One sausage a month! or New recommendations for Germans – DW – 06/01/2023

One sausage a month!  or New recommendations for Germans – DW – 06/01/2023

2023-06-01 13:31:00

Summer, sun, holidays – millions of Germans have opened the long-awaited grilling season. However, the plans of the German Nutrition Society may spoil the appetite for many. According to the Bild newspaper, it has in its possession excerpts from a yet to be adopted document on a new food strategy, according to which Germans will be asked to reduce meat consumption to 10 grams per day. Or, in other words, eat no more than one sausage per month.

New strategy

The federal government’s new nutrition strategy is due for discussion in June. In particular, it may include new recommendations from the German Nutrition Society. As for meat, so far the Germans have been advised to consume no more than 600 grams per week and, if possible, observe vegetarian days. According to statistics, every German burgher today eats an average of 109 grams of meat per day: 50 grams of sausages, 40 grams of red meat and 19 grams of poultry meat.

The message about the new recommendations for the consumption of meat appeared in the publication food newspaper. “It’s crazy and impossible,” Ekhard Heuser, director of the Dairy Industry Association, told Bild newspaper. In theory, no one is required to adhere to the directive as such. But in practice, the same canteens can force you to do this under the threat of canceling some important certificate. “But if you can’t get a currywurst at the canteen anymore, you’ll go to the store in front of it for chips,” Heuser sneers.

Lowest meat consumption in 30 years

In the meantime, and without new recommendations, Germans are already eating less meat. In 2022, its consumption fell to the lowest level on record. According to preliminary data Federal Information Center for Agriculture, in 2022, on average, each resident of Germany ate 52 kg of meat. This is about 4 kg less than the previous year. Speaking of preferences, Germans most often eat pork – in 2022 it accounted for more than half of all meat consumed. This is followed by poultry – 12.7 kg, and beef – 8.7 kg per capita per year. Most meat is eaten in Bavaria, and least in Rhineland-Palatinate.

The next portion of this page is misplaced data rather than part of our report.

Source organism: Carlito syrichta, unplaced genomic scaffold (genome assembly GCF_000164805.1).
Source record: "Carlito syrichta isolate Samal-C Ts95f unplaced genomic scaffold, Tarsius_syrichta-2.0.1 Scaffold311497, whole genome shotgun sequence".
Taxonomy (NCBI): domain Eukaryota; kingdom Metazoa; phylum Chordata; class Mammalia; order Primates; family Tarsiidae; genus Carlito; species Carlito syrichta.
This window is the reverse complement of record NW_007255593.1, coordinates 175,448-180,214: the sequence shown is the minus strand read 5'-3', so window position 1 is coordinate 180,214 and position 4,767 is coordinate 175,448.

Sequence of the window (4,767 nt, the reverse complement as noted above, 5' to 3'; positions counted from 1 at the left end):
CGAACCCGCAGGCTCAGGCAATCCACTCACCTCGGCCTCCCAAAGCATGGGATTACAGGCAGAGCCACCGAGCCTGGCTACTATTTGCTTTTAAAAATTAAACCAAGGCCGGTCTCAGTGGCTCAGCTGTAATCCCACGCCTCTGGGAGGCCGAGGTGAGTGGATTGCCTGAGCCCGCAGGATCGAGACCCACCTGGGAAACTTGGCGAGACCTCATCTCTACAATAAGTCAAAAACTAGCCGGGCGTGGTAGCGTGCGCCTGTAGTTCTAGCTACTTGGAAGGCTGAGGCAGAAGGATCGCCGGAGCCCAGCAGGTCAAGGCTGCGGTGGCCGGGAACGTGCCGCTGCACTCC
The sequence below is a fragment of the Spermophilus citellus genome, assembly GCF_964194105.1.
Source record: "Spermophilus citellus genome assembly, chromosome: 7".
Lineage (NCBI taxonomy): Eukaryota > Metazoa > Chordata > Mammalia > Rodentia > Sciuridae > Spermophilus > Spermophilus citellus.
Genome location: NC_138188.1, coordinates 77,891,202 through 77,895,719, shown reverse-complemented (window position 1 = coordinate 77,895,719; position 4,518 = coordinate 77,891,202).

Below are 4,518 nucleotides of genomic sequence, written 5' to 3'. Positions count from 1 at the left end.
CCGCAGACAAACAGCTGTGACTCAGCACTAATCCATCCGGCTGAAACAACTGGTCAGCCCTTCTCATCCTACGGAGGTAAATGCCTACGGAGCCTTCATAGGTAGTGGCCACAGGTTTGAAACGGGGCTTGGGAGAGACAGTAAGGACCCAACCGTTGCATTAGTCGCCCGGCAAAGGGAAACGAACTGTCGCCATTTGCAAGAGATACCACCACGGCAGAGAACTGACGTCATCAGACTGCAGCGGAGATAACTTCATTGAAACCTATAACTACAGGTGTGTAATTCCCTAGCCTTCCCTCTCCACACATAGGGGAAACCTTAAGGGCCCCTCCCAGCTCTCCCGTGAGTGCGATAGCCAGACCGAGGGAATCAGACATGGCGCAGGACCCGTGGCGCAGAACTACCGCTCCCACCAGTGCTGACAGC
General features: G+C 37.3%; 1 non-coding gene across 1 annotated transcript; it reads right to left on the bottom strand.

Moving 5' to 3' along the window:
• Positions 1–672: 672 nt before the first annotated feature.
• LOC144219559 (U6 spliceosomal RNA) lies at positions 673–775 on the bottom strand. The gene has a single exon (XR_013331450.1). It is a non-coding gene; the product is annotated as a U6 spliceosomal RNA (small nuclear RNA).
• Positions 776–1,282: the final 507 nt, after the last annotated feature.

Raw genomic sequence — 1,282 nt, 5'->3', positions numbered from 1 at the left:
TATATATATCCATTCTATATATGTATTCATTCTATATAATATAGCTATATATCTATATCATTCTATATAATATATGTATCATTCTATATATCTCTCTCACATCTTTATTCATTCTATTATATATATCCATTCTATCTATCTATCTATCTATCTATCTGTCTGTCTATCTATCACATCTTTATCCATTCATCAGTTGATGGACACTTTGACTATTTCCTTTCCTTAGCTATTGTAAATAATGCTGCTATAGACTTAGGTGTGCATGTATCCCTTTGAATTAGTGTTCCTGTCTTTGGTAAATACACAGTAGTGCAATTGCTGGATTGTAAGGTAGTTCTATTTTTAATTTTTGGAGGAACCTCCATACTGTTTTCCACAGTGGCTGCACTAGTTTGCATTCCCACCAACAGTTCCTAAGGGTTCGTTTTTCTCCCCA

More and more Germans prefer vegetarian sausages and grilled vegetables Photo: Christin Klose/picture alliance/dpa-tmn

But is it important to eat meat at all? It has been scientifically proven to provide the body with all the important nutrients. It contains about 22 percent of biologically valuable animal proteins, essential amino acids that the human body cannot produce on its own, iron, zinc, selenium and B vitamins, as well as collagen and elastane, useful for ligaments and joints. At the same time, according to Statista, in 2022, about 9 million Germans did not eat meat and called themselves vegetarians – this is half a million more than a year earlier. Why are more and more people refusing this useful product?

Price hikes and image problems

One of the reasons, according to the director of the Meat Industry Association Heike Harstik (Heike Harstik), is the rise in prices. According to statistics, in 2022 the price of meat has risen worldwide. In Germany, by about 14.5 percent. At the same time, poultry prices increased the most – by 23 percent compared to the previous year. “It’s clear that this kind of inflation affects buying behavior,” Harstik said in an interview with dpa.

Another factor is that the meat industry, and especially the pig industry, suffers from image problems. In recent years, a lot of negative reports have appeared in the media and social networks about the conditions of keeping animals and the underestimation of wages for workers in meat processing plants, which could also affect the situation.